Blood transfusions in stillbirths: Insights from a comprehensive study on placental abruption


Explore the heightened demand for blood transfusions among stillbirth cases linked to suspected placental abruption, shedding light on clinical outcomes and hematologic indices.

Blood transfusions in stillbirths: Insights from a comprehensive study on placental abruption | Image Credit: © adragan - © adragan -

Blood transfusions in stillbirths: Insights from a comprehensive study on placental abruption | Image Credit: © adragan - © adragan -

There is an increased need for blood transfusions among patients with stillbirth from suspected placental abruption, according to a recent study published in the American Journal of Obstetrics & Gynecology.


  1. The study highlights an elevated requirement for blood transfusions in cases of stillbirth attributed to suspected placental abruption.
  2. Placental abruption was identified as the primary cause in 12% of stillbirths, underscoring its significance in fetal outcomes. Additionally, 55.2% of these cases required blood transfusion, indicating a substantial impact on maternal health.
  3. The study analyzed various demographic factors such as maternal age, race, and underlying comorbidities associated with placental abruption. Preeclampsia was notably prevalent in cases requiring blood transfusion.
  4. Patients receiving blood transfusions demonstrated distinct hematologic indices, including lower fibrinogen levels, platelet counts, and hematocrit compared to those not requiring transfusion.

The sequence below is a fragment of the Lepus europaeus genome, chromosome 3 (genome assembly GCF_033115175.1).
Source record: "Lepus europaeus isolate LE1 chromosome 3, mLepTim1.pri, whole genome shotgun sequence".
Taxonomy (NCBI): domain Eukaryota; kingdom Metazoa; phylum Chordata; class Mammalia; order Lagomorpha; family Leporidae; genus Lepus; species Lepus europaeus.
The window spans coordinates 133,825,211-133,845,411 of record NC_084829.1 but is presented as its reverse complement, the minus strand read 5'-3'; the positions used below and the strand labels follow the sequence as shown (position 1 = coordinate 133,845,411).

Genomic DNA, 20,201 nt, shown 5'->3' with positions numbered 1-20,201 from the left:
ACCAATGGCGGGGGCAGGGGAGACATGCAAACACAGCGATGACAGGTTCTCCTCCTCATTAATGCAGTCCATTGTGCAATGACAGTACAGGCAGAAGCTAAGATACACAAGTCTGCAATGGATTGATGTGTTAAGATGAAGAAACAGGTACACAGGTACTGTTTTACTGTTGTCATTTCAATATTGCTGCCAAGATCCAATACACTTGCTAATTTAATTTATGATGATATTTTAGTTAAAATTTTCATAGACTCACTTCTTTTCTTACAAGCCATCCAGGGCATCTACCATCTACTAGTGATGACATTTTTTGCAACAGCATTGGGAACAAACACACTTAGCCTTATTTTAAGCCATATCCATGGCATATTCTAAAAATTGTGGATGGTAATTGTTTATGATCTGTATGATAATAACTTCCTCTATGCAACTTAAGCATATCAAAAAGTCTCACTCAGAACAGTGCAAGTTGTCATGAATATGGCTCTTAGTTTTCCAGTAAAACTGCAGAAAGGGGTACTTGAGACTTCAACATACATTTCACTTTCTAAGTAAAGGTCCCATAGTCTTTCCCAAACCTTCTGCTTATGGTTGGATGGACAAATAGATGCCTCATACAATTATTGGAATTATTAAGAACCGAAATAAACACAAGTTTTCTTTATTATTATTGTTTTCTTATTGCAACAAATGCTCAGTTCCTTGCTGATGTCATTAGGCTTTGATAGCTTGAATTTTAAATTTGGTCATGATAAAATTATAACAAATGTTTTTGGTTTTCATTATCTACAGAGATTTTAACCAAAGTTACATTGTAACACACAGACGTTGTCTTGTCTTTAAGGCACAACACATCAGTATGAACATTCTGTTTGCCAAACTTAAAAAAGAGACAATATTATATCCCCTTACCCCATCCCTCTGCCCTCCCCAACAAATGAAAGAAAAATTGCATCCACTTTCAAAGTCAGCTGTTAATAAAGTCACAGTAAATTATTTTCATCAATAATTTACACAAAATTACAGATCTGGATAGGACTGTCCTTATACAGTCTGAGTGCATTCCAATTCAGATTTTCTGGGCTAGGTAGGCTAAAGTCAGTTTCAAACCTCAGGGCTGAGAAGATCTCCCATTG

5. The study revealed that 71% of patients received their first blood transfusion before delivery. The types of blood products administered varied, with packed red blood cells and whole blood being the most common.

Placental abruption, defined as premature separation of the placenta, is seen in 0.6% to 1% of births. Symptoms include contractions, abdominal pain, and vaginal bleeding. Placental abruption increases the risks of postpartum hemorrhage, disseminated intravascular coagulation (DIC), cesarean delivery, and blood transfusion.

Data has indicated an association between stillbirth and placental malfunction, with a 2005 study determining abruption as one of the top 3 causes for stillbirth. Additionally, cases of abruption severe enough to cause fetal demise are associated with increased DIC risk.

There is currently little data evaluating clinical outcomes and hematologic indices in patients with stillbirth. To describe the clinical presentation, course, and hematologic indices in patients with stillbirth caused by abruption, investigators conducted a retrospective cohort study.

Participants included patients who delivered stillbirth infants with a weight above 500 g or gestational age of 24 weeks or more. A multidisciplinary stillbirth review committee was consulted to determine abruption in patients. Members discussed clinical parameters and notes from antepartum, intrapartum, and postpartum care, as well as genetic testing, autopsy reports, and other pathology studies.

An obstetrical quality database was evaluated to obtain data on maternal demographic characteristics, visit data, and perinatal outcomes. Additional data collected included specific labor characteristics, type and number of blood products received, and hematologic indices.